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Seven Tips for Coping with Customer Questions Customers always have questions, and often they are very bizarre. Here are tips on how to make sure you address them effectively.

By Carol Tice Edited by Dan Bova

Opinions expressed by Entrepreneur contributors are their own.

Seven Tips for Coping with Customer Questions

Do you sometimes think your customers are clueless based on the questions they ask? If so, you are not alone.

A new survey from IT-employment agency Robert Half Technology reveals chief information officers get asked some pretty bizarre questions – and many of them clearly fall outside the realm of an IT staff's job description. Among the IT help-desk requests the surveyed CIOs got:

  • Can I turn on the coffeepot with my computer?
  • How do I start the Internet?
  • Can you come over and plug in this cord for me?
  • How do I pirate software?
  • Can you recommend a good dry cleaner?

Funny – and yet not. But the range of crazy questions demonstrates how important it is to train customer-service employees to be ready for anything.

Here are seven tips for excellent customer service that any business can use:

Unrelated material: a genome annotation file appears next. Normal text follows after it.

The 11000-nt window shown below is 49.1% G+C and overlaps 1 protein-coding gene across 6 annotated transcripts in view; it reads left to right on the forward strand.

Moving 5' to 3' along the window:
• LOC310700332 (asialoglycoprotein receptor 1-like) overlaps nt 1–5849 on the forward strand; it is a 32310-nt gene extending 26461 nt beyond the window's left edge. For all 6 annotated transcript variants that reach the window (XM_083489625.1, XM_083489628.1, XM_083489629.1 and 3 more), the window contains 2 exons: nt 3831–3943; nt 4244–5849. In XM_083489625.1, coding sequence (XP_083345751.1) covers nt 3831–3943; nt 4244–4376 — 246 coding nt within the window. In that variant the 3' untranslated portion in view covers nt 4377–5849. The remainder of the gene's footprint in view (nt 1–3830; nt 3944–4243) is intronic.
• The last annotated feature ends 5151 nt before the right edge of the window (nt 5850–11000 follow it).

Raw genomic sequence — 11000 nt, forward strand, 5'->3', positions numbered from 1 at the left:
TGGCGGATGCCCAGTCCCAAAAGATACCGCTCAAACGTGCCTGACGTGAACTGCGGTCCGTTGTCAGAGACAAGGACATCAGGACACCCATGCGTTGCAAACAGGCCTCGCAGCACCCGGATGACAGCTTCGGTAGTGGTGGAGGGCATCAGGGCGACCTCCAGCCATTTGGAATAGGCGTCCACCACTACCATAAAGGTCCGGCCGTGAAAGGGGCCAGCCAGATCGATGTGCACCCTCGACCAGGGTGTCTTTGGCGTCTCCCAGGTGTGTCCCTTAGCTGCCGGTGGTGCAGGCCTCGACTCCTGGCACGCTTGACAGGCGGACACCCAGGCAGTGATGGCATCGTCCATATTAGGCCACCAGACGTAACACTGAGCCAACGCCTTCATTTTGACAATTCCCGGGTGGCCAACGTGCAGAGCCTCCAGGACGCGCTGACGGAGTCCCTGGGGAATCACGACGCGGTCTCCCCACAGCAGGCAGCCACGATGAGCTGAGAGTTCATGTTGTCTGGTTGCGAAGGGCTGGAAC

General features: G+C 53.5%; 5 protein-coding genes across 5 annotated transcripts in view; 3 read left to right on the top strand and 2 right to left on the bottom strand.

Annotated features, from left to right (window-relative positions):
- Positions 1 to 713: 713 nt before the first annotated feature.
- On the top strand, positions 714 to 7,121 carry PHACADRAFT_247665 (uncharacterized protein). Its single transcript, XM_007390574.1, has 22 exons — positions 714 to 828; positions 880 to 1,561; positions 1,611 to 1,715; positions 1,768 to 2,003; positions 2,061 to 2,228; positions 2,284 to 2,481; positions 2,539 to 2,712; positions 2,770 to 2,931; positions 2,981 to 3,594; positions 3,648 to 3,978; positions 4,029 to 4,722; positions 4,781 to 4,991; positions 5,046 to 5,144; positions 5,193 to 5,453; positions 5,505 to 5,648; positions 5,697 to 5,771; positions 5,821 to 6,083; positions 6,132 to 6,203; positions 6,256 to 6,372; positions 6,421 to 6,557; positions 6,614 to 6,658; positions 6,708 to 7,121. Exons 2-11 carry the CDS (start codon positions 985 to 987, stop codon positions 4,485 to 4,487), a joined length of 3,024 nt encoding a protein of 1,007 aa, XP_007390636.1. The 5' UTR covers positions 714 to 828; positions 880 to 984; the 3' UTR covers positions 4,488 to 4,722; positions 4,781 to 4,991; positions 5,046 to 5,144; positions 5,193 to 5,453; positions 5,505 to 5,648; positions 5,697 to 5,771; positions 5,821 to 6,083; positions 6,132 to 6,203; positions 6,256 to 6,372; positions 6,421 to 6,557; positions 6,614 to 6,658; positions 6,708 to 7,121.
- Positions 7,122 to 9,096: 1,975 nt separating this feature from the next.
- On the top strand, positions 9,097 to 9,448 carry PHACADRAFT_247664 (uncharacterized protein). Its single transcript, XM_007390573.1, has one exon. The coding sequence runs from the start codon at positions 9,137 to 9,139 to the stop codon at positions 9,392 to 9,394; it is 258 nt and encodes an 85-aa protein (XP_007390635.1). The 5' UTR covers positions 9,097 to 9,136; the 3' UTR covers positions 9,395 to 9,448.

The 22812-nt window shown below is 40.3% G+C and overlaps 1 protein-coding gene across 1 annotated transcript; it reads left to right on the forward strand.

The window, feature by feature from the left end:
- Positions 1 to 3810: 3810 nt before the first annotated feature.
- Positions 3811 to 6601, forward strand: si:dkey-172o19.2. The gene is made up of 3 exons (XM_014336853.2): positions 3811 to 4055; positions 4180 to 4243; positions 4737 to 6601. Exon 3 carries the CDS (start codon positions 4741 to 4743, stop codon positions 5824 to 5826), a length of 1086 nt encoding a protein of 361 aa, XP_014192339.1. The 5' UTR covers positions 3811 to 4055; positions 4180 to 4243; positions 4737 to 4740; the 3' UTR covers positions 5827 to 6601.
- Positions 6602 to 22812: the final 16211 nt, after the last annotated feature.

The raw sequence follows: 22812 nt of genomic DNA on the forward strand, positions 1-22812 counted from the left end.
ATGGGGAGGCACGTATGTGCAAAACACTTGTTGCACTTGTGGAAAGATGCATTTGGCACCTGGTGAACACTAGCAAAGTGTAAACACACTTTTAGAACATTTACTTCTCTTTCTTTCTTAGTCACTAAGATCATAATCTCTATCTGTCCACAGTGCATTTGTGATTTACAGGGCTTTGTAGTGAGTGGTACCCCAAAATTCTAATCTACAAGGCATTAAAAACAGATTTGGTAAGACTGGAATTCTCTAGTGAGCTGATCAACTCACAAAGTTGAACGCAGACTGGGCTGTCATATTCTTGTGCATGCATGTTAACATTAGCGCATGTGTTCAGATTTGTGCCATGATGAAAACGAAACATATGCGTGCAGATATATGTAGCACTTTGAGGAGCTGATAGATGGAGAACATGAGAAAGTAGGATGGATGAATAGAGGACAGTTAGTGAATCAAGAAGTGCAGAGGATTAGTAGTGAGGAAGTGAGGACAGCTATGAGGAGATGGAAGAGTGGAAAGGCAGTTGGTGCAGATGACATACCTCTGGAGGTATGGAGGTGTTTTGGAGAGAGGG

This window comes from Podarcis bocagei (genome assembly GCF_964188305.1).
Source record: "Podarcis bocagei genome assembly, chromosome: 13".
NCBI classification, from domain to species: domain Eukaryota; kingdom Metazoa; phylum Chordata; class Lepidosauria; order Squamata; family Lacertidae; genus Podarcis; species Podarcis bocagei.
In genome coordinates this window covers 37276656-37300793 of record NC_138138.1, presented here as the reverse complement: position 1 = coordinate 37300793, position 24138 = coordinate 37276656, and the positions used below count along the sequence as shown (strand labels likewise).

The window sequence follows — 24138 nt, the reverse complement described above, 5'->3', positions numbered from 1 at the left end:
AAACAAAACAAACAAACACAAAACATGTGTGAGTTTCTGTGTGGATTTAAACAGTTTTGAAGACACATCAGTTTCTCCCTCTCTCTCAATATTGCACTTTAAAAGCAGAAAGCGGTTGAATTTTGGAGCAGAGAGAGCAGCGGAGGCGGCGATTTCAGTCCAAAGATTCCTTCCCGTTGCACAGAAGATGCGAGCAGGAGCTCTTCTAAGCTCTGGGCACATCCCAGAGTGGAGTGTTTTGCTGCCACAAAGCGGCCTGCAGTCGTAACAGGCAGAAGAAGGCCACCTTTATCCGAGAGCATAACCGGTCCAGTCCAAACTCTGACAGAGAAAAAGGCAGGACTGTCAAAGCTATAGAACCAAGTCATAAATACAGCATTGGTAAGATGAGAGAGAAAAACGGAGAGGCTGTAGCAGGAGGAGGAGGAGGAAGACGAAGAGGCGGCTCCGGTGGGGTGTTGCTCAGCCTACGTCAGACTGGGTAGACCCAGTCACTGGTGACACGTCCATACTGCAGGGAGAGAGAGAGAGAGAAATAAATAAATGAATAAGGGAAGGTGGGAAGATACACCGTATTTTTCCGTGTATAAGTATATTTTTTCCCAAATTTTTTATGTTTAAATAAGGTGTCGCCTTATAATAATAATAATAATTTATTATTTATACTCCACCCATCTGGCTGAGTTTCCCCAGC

Listen. Sometimes, customers just need to know someone at the company is interested in their problem, notes John Tschohl, co-author of Achieving Excellence Through Customer Service.

Apologize. Don't engage in fault-finding or laying blame, but do let the customer know you are sorry they had a problem, says Tschohl.

Take them seriously. Customers' questions may seem ridiculous, but they're important to that customer. Try not to laugh.

Stay calm. Customers may be irate, frustrated, or just irritating. But don't get down on their level, ever. Just staying calm can make customers feel you care and have the ability to help them.

Suggest solutions. Help-desk workers should have the power to resolve more than 95 percent of customer issues without having to pass the customer on to another person. Allow line workers to give out free coupons, accept returns, give refunds, and take other needed remedies without having to consult anyone. Then they can offer customers a range of options for resolving their problem, and get the job done, Tschohl says.

Be available. These days, smart customer service means setting up a help desk on Facebook, Twitter, or wherever else your customers hang out online.

Acknowledge your limits. If you're asked a crazy question like the one above, simply say that you're sorry their request isn't within the scope of what your company provides. You can't be everything to everyone.

What's the craziest customer-service question you've ever had? Add yours to the list in the comments below.

Carol Tice

Owner of Make a Living Writing

Carol Tice, a freelance writer, is chief executive of TiceWrites Inc. in Bainbridge Island, Wash. She blogs about freelance writing at Make a Living Writing. Email her at carol@caroltice.com.

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